Sundara Ramaswamy's JJ: Some Jottings is an edifying reminder of India’s early modernists
JJ: Some Jottings is, as the name suggests, a collection — coherent at times — of writings by Sundara Ramaswamy about and from a fictional Malayalam writer JJ whom the narrator greatly admires and aspires to become
As the doyens of modernism the world over would have it, language is both sucrose and profane at the same time and without its almost-binaries of will and intent, politics and purpose, language may well be the garb we decide to wear when unsure of who we really are or want to be.
Modernism in literature is a great many things to many people. Indian modernist writing has been the subject of much speculation and in a post-colonial world, the text and its exegesis does not exist without the spending hand of the tongue sweeping from under the carpet, at times, the history that we feel both burdened and empowered by.
That said, there have been exceptions, and in Sundara Ramaswamy, known almost criminally as a satirist to some, is perhaps someone who embodies the Indian modernist tradition in its infancy, of freedom, but more importantly abreast of the validation Indian writers seek from the west. JJ: Some Jottings published in 1981 in Tamil as JJ: Sila Kuripugal and in translation first in 2003, by Katha (AR Venkatachalapathy) and now revived by Penguin in a new, revised edition, is the kind of witty archaism that slow summers would unexpectedly lift upwards the pile of tomes you consider too native to be read for freshness.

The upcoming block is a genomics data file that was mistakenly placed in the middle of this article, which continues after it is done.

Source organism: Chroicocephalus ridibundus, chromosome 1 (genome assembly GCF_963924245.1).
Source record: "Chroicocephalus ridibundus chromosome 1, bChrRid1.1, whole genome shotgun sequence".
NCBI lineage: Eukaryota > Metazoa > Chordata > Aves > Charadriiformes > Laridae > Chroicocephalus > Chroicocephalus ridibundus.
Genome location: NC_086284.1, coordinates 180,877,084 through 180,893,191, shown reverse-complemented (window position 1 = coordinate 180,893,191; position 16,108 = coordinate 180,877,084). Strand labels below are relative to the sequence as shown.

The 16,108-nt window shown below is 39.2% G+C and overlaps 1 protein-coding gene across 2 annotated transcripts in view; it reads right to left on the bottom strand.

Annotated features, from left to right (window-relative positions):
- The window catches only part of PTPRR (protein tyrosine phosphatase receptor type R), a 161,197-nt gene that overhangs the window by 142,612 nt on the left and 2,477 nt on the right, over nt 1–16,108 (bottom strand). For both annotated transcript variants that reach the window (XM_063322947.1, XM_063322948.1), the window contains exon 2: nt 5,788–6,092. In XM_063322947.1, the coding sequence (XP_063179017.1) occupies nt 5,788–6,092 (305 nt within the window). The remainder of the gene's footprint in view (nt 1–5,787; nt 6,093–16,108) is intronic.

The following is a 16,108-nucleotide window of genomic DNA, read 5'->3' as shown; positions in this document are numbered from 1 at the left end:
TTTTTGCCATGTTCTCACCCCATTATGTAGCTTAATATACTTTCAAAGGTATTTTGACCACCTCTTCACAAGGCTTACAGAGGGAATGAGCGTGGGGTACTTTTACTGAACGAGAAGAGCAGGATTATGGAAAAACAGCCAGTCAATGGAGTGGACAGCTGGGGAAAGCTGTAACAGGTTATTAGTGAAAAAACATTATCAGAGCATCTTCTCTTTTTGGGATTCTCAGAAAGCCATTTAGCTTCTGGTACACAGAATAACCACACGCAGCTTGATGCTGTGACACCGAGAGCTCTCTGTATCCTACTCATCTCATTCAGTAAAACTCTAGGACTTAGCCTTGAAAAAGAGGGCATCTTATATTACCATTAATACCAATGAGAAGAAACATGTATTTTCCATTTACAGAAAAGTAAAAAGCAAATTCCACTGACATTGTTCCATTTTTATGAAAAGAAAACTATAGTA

JJ: Some Jottings is, as the name suggests, a collection — coherent at times — of writings by Ramaswamy about and from a fictional Malayalam writer JJ whom the narrator greatly admires and aspires to become. Divided into two parts, Ramaswamy in the first prepares the reader to watch and listen from the periphery and then in the second, circles slowly towards the centre by way of a friendship that fosters on textual reference alone.
We begin with memories that Ramaswamy (or the narrator) has of this Malayalam writer that he so religiously adores. Most events or discussions that occur happen within the unelected and greater literary circles that Indian writers have come to found and inhabit — something the author doesn’t care for. Ramaswamy’ s satirical nerve runs through the first part of the book and in perhaps what could be the greatest homage to the way he thinks, more than the way he writes, his ideas seem to flow through the middle passage, a kind of restrained chicanery about things flowing through a tube, distanced from reality and imagination not by the reader’s ‘reading’ but what the writer lets him build on the basis of the text. Ramaswamy’s near imperious control over the first half of the book is also down to his refusal to use any kind of excesses. There is little to no hyperbole, or even sentences that are longer than a couple of words, at times, giving the impression of revised speech.
The first half of JJ: Some Jottings, is also one half of a mathematical approach to conjuring a book ,with a mix of cautious yet carefree narration that puts the reader in the circle where our interjections are driven by both the nature and intent of people surrounding JJ. There are artists, writers and mentors of the mysterious writer we hear from, and learn a thing or two about how the world of literature functions, the scathing indictment of which is Ramawamy’s way of critiquing his very peers, not excluding himself as he unfortunately voices the caravan’s prosody. The highest art perhaps never gives away what it directly wants to say, and Ramaswamy is delightfully coy in his objectives where he unreservedly shares his admiration for this fictional modern writer, but is at the same time concerned by the myriad ideas that are floating around the Indian literary scene. As he does here: